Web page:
The sky above Tampa, Florida, where the Republican National Covention is happening this week, looks like a foreboding movie trailer. The kind of clip that opens up with long, still shots of some abandoned landscape and a grave monologue about “a storm coming” just before a quick cut to exploding cars. The thing is, a storm is coming. Tropical Storm Issac is expected to hit the Tampa as a Category 2 hurricane, and the RNC has postponed its events for a day, meaning that there’s nothing really going on down here today.
The weather setback has prompted jokes online like, “Maybe the storm is divine punishment!” Real funny guys, but it’s clearly a consequence of global warming (Republicans would probably sooner admit God hates them then the world is getting warmer.) Local officials are issuing public service announcements about all the great tourist attractions that are perfect for RNC visitors stuck in the area with nothing to do. A number of Tampa’s local museums are closed this week for private events, but there is always Hooters, which originated in Tampa and is one of the classic American success stories—a business built on tits, bad food, and marketing.
I don’t usually cover politics (I’m a music writer from Chicago), so I didn’t know what to expect when I got here. My first real taste of the convention life was meeting Tony Miller, a delegate from Oregon, on the shuttle bus from the airport. Sensing I was a bit of a fish out of water, he tried to break it all down for me. He explained that there are two factions in the Republican Party right now—the “Liberty” faction and the “Establishment” faction. Obviously, Tony’s on the “Liberty” side and his big issues are repealing the Patriot Act and the National Defense Authorization Act. (Which were originally Bush policies, and not high priorities for the national GOP, but whatevs.) Tony also explained the process of becoming a delegate to me, which, in his case, involved a lot of “Forrest Gumping,” or stumbling through whatever was thrown his way. I, too, will be Forrest Gumping it in Tampa.
On Sunday, businesses were boarding up their windows and the roads were lined with plastic orange barriers and parked police cars with their lights flickering. It felt like an action movie where everyone else had evacuated the city and I was the sole idiot frantically driving back in to save someone.
The police were patrolling the streets in groups of eight or ten, sometimes on bikes, dressed in beige fatigues that seem equipped with more gear than Batman’s utility belt. Behind the big fences, National Guardsmen stood toting huge machine guns. Heavy security like this is a reality of every convention, regardless of party affiliation. But with the impending hurricane and my feelings of otherness among the GOP loyalists, it all came off as an unwelcoming omen to the point that I was too spooked to take pictures.
Maybe the big guns are less jarring for delegates who were actually invited, although one alternate delegate from Wisconsin that I talked to seemed similarly worried that the guys walking around with guns were at least as creepy as they were reassuring.
I attended my first RNC event on Sunday afternoon. It was a panel discussion on the difficulties of being a conservative woman. Apparently, they get sexualized and dismissed as crazy. Possibly, this is because the most prominent Republican women are Michelle Bachman and Sarah Palin—the latter of which isn’t speaking at the convention due to her craziness.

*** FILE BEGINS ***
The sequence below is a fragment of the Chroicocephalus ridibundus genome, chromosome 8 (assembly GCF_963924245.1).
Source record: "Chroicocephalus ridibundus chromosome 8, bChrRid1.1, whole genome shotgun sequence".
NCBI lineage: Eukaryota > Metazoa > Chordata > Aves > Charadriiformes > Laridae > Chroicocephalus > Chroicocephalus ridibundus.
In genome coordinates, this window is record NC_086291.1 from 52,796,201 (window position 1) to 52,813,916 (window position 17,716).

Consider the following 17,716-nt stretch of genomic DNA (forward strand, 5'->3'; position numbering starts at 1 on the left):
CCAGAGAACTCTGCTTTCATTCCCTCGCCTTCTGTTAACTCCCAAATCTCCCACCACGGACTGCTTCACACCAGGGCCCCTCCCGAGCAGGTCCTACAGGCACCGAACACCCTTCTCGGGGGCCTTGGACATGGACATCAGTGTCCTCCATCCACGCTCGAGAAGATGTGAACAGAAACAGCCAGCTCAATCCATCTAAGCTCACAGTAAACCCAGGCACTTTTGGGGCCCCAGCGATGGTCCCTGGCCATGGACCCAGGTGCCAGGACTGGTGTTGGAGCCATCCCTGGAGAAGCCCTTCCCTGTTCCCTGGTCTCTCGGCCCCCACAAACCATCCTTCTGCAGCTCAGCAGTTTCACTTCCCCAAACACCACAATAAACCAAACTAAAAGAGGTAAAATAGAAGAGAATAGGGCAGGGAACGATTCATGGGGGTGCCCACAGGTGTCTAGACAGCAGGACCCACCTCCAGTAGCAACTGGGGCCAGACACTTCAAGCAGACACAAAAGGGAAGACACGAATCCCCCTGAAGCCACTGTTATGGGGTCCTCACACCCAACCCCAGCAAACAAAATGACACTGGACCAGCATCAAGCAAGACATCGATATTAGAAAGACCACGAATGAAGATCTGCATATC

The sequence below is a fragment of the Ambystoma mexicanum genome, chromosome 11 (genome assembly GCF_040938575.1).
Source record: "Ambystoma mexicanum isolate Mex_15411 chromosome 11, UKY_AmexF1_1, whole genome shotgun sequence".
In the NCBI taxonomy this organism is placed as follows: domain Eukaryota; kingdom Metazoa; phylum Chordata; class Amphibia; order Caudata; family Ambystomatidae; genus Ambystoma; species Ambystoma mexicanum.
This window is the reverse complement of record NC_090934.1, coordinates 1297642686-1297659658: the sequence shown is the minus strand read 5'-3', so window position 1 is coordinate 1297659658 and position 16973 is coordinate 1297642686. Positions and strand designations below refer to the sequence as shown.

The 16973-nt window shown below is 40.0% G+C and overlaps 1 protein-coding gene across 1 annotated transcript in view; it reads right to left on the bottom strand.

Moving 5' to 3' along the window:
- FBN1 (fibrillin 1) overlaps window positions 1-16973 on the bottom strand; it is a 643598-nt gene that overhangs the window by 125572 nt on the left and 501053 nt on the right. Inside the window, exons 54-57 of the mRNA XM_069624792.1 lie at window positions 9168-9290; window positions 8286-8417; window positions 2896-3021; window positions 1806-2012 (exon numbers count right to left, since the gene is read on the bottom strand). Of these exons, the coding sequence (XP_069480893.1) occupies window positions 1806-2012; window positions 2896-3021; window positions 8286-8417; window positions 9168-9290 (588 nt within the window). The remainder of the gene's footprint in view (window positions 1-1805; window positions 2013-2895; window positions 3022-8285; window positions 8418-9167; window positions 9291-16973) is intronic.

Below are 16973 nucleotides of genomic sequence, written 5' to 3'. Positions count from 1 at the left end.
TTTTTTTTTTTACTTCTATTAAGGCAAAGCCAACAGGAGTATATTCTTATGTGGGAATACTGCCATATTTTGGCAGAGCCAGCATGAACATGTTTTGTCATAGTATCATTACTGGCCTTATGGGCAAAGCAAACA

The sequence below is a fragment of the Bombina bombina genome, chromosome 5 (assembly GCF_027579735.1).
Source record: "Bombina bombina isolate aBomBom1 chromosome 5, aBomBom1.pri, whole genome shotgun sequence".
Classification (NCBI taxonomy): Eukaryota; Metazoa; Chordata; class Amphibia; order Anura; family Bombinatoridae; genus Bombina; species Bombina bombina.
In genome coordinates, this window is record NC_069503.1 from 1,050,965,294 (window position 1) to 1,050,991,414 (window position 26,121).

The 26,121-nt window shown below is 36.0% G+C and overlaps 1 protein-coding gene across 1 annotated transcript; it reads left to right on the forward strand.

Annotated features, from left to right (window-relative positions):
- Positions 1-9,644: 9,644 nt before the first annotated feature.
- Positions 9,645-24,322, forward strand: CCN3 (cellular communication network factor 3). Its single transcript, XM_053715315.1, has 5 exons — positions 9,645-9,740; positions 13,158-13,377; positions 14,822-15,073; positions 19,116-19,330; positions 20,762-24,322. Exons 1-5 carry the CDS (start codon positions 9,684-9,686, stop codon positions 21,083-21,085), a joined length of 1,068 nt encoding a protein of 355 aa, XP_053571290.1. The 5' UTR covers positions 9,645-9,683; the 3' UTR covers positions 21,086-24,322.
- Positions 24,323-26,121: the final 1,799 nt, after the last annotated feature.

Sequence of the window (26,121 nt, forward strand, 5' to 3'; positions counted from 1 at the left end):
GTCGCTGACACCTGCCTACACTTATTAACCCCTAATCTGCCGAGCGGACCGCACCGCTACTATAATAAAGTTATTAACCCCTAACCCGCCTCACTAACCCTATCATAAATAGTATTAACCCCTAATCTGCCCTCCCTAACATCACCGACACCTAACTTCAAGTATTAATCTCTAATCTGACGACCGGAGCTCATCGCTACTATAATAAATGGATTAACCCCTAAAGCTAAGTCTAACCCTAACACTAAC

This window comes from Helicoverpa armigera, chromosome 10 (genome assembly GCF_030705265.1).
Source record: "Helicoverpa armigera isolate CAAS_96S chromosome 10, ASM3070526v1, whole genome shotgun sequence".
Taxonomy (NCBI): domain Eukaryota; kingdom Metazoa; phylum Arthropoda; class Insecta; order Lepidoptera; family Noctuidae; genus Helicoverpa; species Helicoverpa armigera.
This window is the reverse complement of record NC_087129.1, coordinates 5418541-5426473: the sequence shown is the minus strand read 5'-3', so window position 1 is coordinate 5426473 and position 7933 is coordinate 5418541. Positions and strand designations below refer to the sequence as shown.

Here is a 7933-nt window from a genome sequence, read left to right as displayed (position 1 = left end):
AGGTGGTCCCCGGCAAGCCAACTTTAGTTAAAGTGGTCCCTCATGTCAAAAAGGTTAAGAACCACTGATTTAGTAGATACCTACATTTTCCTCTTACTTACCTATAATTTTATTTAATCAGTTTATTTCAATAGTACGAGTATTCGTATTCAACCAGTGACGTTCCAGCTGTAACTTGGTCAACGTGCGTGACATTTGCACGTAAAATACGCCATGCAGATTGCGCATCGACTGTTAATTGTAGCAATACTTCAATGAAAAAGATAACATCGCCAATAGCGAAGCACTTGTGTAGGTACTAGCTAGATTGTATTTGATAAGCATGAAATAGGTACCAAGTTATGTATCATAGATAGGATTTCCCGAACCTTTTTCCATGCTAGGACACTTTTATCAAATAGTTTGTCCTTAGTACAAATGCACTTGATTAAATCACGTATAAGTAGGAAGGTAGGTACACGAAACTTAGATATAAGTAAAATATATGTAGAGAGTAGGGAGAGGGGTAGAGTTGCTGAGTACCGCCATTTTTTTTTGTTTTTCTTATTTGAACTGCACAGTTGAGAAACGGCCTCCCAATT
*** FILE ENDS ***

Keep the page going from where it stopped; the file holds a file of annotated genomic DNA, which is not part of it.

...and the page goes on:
I didn’t really care about the panel, but I was looking forward to the talk’s after-party, which I was hoping would have lots of sexy but crazy Republican women. My ticket—which I got thanks to my status as a member of The Media—directed me to a gorgeous-looking house that seemed perfect for parties. But I ran into trouble at the door, where my credentials were questioned. The two door guys checked the list and conferred for a moment before an event organizer was summoned. “The event is overbooked,” Mr. Important Event Guy explained, and my “registration came in too late.” Fair enough, I thought. But why did I have a ticket in the first place? He went back inside to check, and when he came back he asked me if I had a blog.
I figured my chances of getting in were shot at that point, but this was a party for bloggers, after all, so I thought maybe mentioning I had a blog would be to my advantage. I told him, “Sort of,” and that I write for VICE. He went inside, only briefly this time, and then came back to tell me: “They know.”
I was background-checked—apparently a standard procedure for after-party guests at the RNC—and they've seen my Tumblr, which has a lot of posts about rap and a couple of things that might suggest I have some liberal views. He apologized profusely, but said that something—he wouldn’t say what—on my Tumblr disqualified me from entering the house. “There are going to be certain personalities at this event who have been the recipients of threats from domestic terrorists,” he said. “The background checks are just a precaution.” A precaution from what, nerdy white music journalists from Chicago? My Tumblr might lean left, but it’s pretty conservative by the standards of the internet—no nudity, no violence, no “We Are the 99 percent” banners.
Maybe the unfortunate denial was a metaphor for the way the Republican Party is unwelcoming and dangerous to people who don't fit its rigid worldview? Or maybe, like most people, they just don’t want knuckleheads ruining their party? Whatever. I got in my car and headed home back through Tampa, where lines of police officers were doing drills. Hopefully I’ll find my way into a party or two once the events start really ramping up on Tuesday.